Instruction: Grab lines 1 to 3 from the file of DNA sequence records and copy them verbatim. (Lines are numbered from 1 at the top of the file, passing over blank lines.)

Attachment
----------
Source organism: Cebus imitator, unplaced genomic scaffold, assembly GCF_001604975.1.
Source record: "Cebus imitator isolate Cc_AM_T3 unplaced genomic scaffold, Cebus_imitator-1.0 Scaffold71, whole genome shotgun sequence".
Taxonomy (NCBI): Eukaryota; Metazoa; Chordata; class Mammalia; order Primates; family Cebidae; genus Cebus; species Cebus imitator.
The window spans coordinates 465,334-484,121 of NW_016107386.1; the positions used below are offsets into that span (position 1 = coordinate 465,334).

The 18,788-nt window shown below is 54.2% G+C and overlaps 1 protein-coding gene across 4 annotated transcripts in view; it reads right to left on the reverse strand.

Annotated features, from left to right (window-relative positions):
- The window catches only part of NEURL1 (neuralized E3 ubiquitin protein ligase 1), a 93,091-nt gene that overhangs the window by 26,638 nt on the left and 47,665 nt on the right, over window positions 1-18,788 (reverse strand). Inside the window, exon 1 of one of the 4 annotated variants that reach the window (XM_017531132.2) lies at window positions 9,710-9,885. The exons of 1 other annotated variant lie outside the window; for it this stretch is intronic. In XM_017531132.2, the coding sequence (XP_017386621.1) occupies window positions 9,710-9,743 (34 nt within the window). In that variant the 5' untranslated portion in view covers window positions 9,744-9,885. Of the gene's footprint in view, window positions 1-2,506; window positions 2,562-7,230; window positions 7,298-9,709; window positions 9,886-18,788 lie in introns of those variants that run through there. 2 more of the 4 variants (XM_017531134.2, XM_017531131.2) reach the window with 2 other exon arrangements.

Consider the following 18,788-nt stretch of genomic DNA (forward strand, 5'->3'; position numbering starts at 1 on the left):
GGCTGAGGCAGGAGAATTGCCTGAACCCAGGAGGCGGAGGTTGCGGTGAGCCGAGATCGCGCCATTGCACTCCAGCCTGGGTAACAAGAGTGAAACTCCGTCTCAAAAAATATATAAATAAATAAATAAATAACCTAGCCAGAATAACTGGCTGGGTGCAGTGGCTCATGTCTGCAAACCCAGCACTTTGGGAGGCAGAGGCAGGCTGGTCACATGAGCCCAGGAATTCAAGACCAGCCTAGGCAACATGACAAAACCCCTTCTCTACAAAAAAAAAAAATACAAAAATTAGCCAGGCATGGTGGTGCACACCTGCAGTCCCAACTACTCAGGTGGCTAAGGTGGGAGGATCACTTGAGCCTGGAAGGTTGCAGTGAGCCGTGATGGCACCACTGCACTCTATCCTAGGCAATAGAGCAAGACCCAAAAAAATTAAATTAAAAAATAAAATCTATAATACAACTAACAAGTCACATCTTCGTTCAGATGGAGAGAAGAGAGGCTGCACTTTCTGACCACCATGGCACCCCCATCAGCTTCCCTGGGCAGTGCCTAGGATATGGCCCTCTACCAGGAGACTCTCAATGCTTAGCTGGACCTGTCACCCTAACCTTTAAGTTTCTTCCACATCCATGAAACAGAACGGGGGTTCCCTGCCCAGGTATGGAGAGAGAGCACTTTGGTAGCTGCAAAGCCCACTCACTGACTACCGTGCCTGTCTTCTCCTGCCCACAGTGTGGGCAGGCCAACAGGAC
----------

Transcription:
Source organism: Cebus imitator, unplaced genomic scaffold, assembly GCF_001604975.1.
Source record: "Cebus imitator isolate Cc_AM_T3 unplaced genomic scaffold, Cebus_imitator-1.0 Scaffold71, whole genome shotgun sequence".
Taxonomy (NCBI): Eukaryota; Metazoa; Chordata; class Mammalia; order Primates; family Cebidae; genus Cebus; species Cebus imitator.